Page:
Senate Bill No. 6, commonly called the Nuisance Bill, has, in most localities been vigorously enforced. Under this Act, places where liquor is sold are declared public nuisances and may be abated.
Senate Bill No. 3, prohibiting the shipping of intoxicants from one county to another within the State, has also been enforced.
Governor Hooper has offered a reward of $50 for the conviction of every person charged with violating the four-mile Anti-Saloon Law, giving as his reason, that the State has no means with which to employ detectives.
Judge Edgington, of the First District of the Criminal Court, Memphis, issued orders permitting three of the largest brewery agencies to resume Inter-State business, the business to be confined strictly to beer going into adjoining commonwealths.
Texas: A law was enacted known as the Allison Liquor Law which forbids the Intra-State shipment of liquors except to licensed dealers. An extra session of the Legislature later amended this law by permitting the Intra-State shipment of liquors from any part in wet territory to any other part in wet territory and to any person. This law has proven during the 18 months that it has been in operation, the most effective measure ever passed for the enforcement of real prohibition because it made it impossible for the bootlegger to obtain shipments. The law penalized the shipper, transportation companies and the person receiving the liquor by confinement in the penitentiary and heavy fines.
The Attorney General in construing section 6 of the Allison Law holds that advertisements of liquors in newspapers, which have a circulation in both dry and wet territory, in which advertisement it is made clear that no orders will be received from, nor shipments made into any prohibition territory, would not constitute a violation of the law.
Municipal ordinances prescribing limits wherein liquor may be sold in cities were made more effective by a law which provides that when cities have defined the zones where liquor may be licensed and sold, a delivery in the restricted district constitutes a felony punishable by confinement in the penitentiary. This law prevents a delivery wagon from delivering beer in the residential section of a city.
Numerous rulings have been issued by the Comptroller of the State who issues the permits for licenses, prescribing the qualifications of the applicants. They must be taxpayers, paying a poll tax and property tax and must hold not more than one license. If not a native-born citizen, the applicant must present his citizenship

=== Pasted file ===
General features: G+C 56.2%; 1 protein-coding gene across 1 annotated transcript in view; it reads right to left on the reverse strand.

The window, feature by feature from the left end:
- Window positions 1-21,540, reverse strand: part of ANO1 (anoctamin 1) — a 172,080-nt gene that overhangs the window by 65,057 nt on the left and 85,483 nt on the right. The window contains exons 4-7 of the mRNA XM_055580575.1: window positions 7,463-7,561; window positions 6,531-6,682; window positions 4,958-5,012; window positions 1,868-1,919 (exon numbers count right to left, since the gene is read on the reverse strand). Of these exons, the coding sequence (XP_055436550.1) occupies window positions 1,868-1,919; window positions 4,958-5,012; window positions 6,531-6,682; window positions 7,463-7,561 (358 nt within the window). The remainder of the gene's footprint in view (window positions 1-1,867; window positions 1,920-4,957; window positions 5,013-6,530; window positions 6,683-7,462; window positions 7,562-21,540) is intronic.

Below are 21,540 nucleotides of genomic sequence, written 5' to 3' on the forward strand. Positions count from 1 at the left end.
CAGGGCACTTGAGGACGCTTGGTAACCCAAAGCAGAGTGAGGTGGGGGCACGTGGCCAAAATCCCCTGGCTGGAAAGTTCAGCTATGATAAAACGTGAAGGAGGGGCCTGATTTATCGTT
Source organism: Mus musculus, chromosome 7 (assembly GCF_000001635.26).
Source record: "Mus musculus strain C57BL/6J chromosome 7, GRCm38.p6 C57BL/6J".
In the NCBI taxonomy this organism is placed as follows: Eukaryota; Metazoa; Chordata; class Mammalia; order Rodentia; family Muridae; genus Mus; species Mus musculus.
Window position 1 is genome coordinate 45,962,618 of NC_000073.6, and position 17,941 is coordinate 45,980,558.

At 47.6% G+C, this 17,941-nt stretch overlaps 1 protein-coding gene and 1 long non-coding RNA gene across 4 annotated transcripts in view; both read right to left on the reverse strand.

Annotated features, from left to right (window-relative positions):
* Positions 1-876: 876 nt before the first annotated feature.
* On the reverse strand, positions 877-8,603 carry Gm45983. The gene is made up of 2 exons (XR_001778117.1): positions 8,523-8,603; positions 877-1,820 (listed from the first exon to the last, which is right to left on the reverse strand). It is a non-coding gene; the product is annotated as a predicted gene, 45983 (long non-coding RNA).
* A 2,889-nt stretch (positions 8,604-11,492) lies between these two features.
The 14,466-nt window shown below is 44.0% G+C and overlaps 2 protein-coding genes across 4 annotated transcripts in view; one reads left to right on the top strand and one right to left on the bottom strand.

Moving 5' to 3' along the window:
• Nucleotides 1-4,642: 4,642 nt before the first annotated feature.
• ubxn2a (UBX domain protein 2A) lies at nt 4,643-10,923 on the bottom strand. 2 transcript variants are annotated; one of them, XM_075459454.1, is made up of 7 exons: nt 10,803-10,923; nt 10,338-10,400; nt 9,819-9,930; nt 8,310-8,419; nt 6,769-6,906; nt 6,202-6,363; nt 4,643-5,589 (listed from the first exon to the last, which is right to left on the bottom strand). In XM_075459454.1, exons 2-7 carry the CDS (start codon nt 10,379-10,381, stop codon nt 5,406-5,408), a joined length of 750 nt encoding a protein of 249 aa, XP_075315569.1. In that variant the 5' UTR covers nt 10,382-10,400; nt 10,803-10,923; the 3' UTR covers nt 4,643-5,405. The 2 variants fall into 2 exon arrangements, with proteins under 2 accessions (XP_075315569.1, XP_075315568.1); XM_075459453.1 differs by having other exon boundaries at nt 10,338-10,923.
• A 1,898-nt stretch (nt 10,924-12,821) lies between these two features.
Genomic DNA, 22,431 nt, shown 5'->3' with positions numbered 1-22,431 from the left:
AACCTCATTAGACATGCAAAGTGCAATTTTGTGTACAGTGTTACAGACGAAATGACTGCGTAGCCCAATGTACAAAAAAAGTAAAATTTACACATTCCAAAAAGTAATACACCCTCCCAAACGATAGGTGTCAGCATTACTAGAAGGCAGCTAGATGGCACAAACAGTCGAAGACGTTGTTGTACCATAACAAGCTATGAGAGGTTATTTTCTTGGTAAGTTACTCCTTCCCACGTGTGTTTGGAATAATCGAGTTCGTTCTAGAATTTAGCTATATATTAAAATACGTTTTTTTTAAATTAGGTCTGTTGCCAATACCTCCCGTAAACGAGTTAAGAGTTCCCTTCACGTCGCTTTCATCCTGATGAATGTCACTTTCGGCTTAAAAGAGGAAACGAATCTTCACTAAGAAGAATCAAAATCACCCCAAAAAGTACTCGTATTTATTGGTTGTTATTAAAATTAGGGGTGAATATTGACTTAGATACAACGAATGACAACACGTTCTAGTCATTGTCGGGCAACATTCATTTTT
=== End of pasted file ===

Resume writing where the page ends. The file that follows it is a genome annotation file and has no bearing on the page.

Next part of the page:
A number of local option elections were held during the year ending September 1, 1914, and covering counties and precincts. The elections held in dry counties all returned dry majorities except two counties, Shackelford County and Llano County, which had been dry and voted wet.
Elections held in wet counties resulted in loss of ground in numerous precincts. The counties of Freestone, Hardin and Montgomery, which were wet voted dry.
At the Democratic Party Primary election held July 25, 1914, the question of submitting a State-wide prohibition amendment was defeated by a majority of 22,000 votes.
A bona fide club dispensing liquor to its members does not require a license, according to a decision of the Court of Criminal Appeals.
An Act (1911), provided that every person who shall place any packages, of any nature, containing liquor for shipment into local option territory, without labeling it "intoxicating liquor," shall be punished. The Court of Criminal Appeals held, that such section. covers and prohibits such a shipment checked as baggage without being properly labeled. The accused delivered a trunk containing liquor, unlabeled, to a railroad company in a wet county for shipment into a dry county, knowing that it would be necessary for the carrier to transfer the liquor to a connecting carrier at a junction in the dry county. It was held, that accused thereby made the initial carrier his agent to deliver the liquor to the connecting carrier in dry territory, which constituted an offense separate from that committed by the original delivery of the liquor to the initial carrier, and for which the accused could be properly prosecuted in the dry county. There was a dissenting opinion, based on the belief that courts are not authorized to create offenses, that being the province of the Legislature, and that the offense is not a continuing one, and thus terminated at the point and county of shipment, and the offense was committed there, if committed at all, and that the shipper is not responsible for the transfer of goods to a connecting line.
Judge Davidson, who dissented, said "the decision, as I understand the law, is so obviously wrong it would hardly need dicussion."-Phillips v. State, 167 S. W. 353, June 3, 1914.
Utah:-There have been no new State laws affecting the liquor industry since 1913.
The Board of Commissioners of Salt Lake City adopted an ordinance which is practically the same as the State statute, except. in two sections. These sections limit the number of saloons in Salt Lake City to one saloon for each 1,000 population of the city, pro